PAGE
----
Deutser was also a part of the “The Eyes of Texas” committee that released a report in March that concluded the alma mater is “not overtly racist” that there was no photographic evidence of the song being used in blackface and no evidence that the phrase “the eyes of Texas are upon you” came from Confederate general Robert E. Lee. Alberto Martínez, a UT history professor, later disrupted the committee’s findings when he released two reports concluding that the song was inspired by Lee and was written at the height of minstrel show popularity at the University.
Wasielewski said he was not part of the meetings the guides had with Deutser but said his meetings with them were productive. After meeting with Wasielewski in the summer, the guides felt their requests were better received, Baldwin said.
“Our tour guides have a good eye for exploring that space (and) have something to contribute to this dialogue,” Wasielewski said. “We need to be able to listen to what their ideas and thoughts are, and then be able to incorporate those.”
Wasielewski said any guides that were on strike did not have any barriers to becoming a tour guide again this fall if they chose to do so.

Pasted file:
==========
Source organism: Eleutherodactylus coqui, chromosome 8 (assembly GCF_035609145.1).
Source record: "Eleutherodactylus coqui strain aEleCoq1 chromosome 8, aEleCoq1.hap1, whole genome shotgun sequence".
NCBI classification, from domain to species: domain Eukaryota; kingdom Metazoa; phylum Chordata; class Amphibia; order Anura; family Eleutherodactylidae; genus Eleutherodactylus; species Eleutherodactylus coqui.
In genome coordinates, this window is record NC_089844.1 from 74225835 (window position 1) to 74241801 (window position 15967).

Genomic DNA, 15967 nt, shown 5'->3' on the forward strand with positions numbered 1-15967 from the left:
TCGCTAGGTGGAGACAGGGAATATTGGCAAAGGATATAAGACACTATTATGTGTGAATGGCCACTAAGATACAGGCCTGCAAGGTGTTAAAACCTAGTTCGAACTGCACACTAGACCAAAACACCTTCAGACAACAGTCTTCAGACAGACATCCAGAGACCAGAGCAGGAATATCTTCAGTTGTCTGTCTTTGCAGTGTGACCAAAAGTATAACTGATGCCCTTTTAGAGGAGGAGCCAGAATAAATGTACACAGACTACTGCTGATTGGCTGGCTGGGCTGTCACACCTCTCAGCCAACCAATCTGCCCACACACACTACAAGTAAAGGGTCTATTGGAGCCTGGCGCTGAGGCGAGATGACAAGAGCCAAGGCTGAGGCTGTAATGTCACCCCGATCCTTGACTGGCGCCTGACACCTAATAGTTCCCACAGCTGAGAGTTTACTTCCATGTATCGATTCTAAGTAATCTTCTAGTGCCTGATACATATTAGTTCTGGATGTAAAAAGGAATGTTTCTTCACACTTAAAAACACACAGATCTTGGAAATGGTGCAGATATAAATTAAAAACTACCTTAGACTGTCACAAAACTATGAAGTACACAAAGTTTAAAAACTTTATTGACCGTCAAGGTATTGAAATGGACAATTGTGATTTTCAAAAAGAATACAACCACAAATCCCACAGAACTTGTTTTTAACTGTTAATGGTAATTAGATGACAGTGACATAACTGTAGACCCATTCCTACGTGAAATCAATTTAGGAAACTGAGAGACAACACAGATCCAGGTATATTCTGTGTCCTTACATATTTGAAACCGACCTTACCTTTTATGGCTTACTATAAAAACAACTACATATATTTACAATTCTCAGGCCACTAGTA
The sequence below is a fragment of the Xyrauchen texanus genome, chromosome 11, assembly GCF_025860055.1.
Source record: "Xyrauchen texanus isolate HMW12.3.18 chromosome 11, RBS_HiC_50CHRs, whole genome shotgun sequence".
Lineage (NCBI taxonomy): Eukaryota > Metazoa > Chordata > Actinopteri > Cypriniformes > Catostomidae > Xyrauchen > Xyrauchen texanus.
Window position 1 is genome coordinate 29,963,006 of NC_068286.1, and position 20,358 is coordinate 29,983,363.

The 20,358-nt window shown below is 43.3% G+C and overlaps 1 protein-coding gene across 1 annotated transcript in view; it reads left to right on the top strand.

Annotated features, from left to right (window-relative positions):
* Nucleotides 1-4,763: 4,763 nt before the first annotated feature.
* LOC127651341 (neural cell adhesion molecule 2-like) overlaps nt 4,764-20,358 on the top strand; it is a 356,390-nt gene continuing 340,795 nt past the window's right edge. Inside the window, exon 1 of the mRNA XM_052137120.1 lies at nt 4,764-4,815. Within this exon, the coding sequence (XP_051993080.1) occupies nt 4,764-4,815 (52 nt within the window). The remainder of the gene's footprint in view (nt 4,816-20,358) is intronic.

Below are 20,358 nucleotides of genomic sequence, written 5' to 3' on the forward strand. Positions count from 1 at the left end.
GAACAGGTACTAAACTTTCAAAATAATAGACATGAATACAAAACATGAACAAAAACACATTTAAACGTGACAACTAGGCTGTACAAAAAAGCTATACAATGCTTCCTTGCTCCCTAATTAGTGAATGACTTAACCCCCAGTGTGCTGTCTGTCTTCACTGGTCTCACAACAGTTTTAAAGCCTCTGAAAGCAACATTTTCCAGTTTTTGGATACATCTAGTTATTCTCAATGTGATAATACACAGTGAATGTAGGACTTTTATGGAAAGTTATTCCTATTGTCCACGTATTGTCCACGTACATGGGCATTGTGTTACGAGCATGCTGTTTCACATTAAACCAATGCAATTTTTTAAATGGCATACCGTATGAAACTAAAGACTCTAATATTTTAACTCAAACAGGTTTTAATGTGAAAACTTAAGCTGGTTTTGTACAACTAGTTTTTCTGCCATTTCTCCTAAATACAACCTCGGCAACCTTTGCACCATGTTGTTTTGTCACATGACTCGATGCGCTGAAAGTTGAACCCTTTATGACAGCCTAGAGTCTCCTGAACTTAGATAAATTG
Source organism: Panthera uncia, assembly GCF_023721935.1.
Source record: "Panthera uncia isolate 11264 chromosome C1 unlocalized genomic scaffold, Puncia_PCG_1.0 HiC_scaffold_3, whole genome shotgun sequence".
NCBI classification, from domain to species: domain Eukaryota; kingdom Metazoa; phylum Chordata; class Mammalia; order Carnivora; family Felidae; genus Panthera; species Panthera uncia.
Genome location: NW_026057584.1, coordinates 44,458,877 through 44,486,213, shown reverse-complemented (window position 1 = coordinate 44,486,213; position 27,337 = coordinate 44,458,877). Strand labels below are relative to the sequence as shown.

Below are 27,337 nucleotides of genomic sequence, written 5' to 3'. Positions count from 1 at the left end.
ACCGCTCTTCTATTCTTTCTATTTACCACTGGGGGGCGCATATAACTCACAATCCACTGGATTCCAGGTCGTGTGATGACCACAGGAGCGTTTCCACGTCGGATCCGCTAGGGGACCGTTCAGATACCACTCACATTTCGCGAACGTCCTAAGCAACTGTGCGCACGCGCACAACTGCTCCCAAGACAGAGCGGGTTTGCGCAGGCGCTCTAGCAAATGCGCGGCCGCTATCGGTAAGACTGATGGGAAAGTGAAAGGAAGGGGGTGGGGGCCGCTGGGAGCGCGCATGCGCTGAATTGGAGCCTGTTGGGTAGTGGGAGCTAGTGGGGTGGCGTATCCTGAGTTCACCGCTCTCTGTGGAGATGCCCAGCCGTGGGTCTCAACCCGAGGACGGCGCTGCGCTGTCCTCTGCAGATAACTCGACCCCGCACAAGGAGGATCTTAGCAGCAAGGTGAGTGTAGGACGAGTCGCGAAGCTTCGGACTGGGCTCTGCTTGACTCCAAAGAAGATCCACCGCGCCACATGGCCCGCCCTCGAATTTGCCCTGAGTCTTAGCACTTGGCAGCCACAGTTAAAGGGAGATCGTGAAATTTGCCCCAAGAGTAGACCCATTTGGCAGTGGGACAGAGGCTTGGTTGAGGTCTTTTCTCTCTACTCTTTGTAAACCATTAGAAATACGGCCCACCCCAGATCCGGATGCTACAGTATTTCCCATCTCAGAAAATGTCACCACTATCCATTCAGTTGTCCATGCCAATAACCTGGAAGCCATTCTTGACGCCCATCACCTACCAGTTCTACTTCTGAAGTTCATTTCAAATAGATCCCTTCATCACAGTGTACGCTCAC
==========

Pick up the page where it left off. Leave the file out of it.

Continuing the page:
Along with removing the song’s lyrics from the Admissions Welcome Center, the guides achieved the higher pay they also went on strike for. Thompson said the guide’s pay increased from $9 per hour to $12 per hour. The Admissions Center also started compensating the Texas Student Recruiters, who previously engaged in conversations with potential students as volunteers.
Baldwin said increasing the pay for the guides better reflects the work the guides do for the University.
“I think it will diversify our applicant pool and make a more welcoming experience for students going on tours that might be of different marginalized communities that oftentimes aren’t represented,” Baldwin said.
Editor’s note: The version of this story that appeared in the August 25 flipbook stated that Wasielewski said the lyrics will instead be on a list of traditions, which UT will post on a wall in the center. The story has since been corrected to say that Wasielewski said the title of the alma mater, “The Eyes of Texas,” will instead be on a list of traditions, which UT will post on a wall in the center. Additionally, the August 25 flipbook version of this story stated that UT will create two bands: one that will play the alma mater and one that will not. The story has since been corrected to say that the Longhorn Band will be required to play the alma mater and a currently unnamed band will be assembled in fall 2022 who will not play the alma mater or the fight song. Lastly, the August 25 flipbook version of this story stated that “The Eyes of Texas” committee could not find primary documents tying the saying “The Eyes of Texas” to Confederate General Robert E. Lee. The story has since been corrected to say that there was no photographic evidence of the song being used in blackface and no evidence that the phrase “the eyes of Texas are upon you” came from Confederate general Robert E. Lee. The Texan regrets these errors.